The End of U
Novelist Stephen Dixon Talks Writing, Reading, And Retiring From Johns Hopkins
Sometime early this May, Stephen Dixon will read his last student manuscript. If he handles it like he's done any of the thousands he's pored through since he started teaching fiction writing at the Johns Hopkins University Writing Seminars 26 years ago, he'll read it once, reread it, and if he still doesn't understand what the hell the student's talking about, he'll read it again. Then he'll type a half-page of comments, single-spaced, no caps. He'll use a manual or, in a concession to the information age, an electric typewriter. He'll staple it to the 10- to 15-page story. And it'll be over with. Done. Finis.
"And then I'm not reading another manuscript," he says, moving his imposing 70-year-old frame in a window seat at a shoebox-sized Starbucks. "Ever." And as he cradles a small regular coffee, he looks like he means it. Not that he's not a nice guy. He is. But if you think you're the next big thing in literary fiction, and you've got something for him to read, get it to him before May 5. That's when Steve Dixon becomes a full-time writer.
He's had his name in print before. Since his first book, No Relief, was published when he was 40, in 1976, Dixon has published 26 books, including novels, short-story collections, and the occasional as-yet-unproduced play. He's also published 500 stories in literary magazines, which is an unofficial record. More books are on the way. After producing a trilogy of novels--I, Old Friends, and End of I--already this century, Dixon published Phone Rings in 2005, and Meyer is due out in September. Currently, he's working on another book, titled His Wife Leaves Him.
Dixon has picked up plenty of admirers in the course of his late-starting, intensely productive career. He won the Stegner Fellowship at 28. He's a two-time National Book Award finalist, a Pen/Faulkner Award finalist, and has taken three O. Henry Awards, two NEA Fellowships, a Pushcart Prize, a Guggenheim Fellowship for fiction, and an American Academy of Arts and Letters literature award.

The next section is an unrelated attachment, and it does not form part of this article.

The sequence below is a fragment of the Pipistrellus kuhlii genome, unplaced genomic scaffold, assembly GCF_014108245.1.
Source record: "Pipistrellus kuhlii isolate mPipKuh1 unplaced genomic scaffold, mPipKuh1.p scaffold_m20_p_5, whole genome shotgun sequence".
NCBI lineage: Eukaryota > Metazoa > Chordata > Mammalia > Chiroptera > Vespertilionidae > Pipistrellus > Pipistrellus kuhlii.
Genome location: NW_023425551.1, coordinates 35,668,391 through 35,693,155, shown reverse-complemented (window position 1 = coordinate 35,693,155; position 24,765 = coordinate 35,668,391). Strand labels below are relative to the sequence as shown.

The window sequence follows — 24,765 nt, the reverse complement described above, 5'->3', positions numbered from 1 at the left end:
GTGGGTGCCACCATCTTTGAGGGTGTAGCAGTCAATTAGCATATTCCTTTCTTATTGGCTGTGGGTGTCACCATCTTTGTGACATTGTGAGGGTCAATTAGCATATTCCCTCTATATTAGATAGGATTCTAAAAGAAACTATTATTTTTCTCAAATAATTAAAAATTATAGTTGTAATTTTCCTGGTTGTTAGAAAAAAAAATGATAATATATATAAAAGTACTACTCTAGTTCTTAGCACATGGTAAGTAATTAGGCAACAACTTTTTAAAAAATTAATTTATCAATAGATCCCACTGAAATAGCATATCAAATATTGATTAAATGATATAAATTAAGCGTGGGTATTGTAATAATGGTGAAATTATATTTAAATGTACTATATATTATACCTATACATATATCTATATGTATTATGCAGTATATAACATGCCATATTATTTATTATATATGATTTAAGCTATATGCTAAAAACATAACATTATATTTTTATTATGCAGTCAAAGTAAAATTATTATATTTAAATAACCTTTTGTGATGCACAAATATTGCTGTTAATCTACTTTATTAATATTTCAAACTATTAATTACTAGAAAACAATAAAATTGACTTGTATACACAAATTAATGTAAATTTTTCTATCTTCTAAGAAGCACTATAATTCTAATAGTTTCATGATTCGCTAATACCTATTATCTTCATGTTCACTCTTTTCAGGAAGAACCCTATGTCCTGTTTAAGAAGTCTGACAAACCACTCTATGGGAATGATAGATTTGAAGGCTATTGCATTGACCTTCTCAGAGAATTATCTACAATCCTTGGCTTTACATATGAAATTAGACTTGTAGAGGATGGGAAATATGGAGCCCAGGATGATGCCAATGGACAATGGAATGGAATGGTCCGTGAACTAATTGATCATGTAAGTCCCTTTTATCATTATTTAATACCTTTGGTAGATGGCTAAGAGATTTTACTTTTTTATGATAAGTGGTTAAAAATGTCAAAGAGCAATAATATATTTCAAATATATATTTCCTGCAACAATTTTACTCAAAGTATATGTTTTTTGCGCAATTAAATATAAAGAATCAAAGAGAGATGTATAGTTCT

But the more one talks with him (he retains a slightly husky New York accent from the days when they had accents in upper Manhattan), the more he sounds like a school bus driver who just saw his first book in print. That's no surprise because, somewhere in his extended résumé, he was a school bus driver. Take this passage from End of I; interpret it as you will:
Call him postmodern, call him hyper-realist; his storytelling technique has turned Dixon into one of the more recognizable writers around. You've got an insult, a self-doubt, a family tragedy, a baseless fear, or a very real one? You wonder if, despite everything you've done, you may be an idiot? Treasure that, nurture it, and turn it into a story no one else could have written.
Take his story "The Intruder" from 14 Stories (1980). All men are afraid of being cuckolded. Well, the narrator here has to watch his girlfriend getting raped, and then he has to give the guy a blow job. In "Milk Is Very Good for You," a story from the same collection, a middle-aged teacher's healthy sex drive is turned by a typo into a bizarre excursion into the underworld of human desire. More recently, in the novel Interstate (1995) a concerned father imagines the drive-by shooting of his daughter, which inspires an extended web of paranoid revenge/self-destruction fantasies. Afraid of losing your mind? In Old Friends (2004) an aging writer descends into the abyss of self-doubt as another writer loses his mind to Lyme disease. The more lemons get hurled in Dixon's direction, the more lemonade he makes. At 70, as a series of recent interviews show, the stories just keep coming.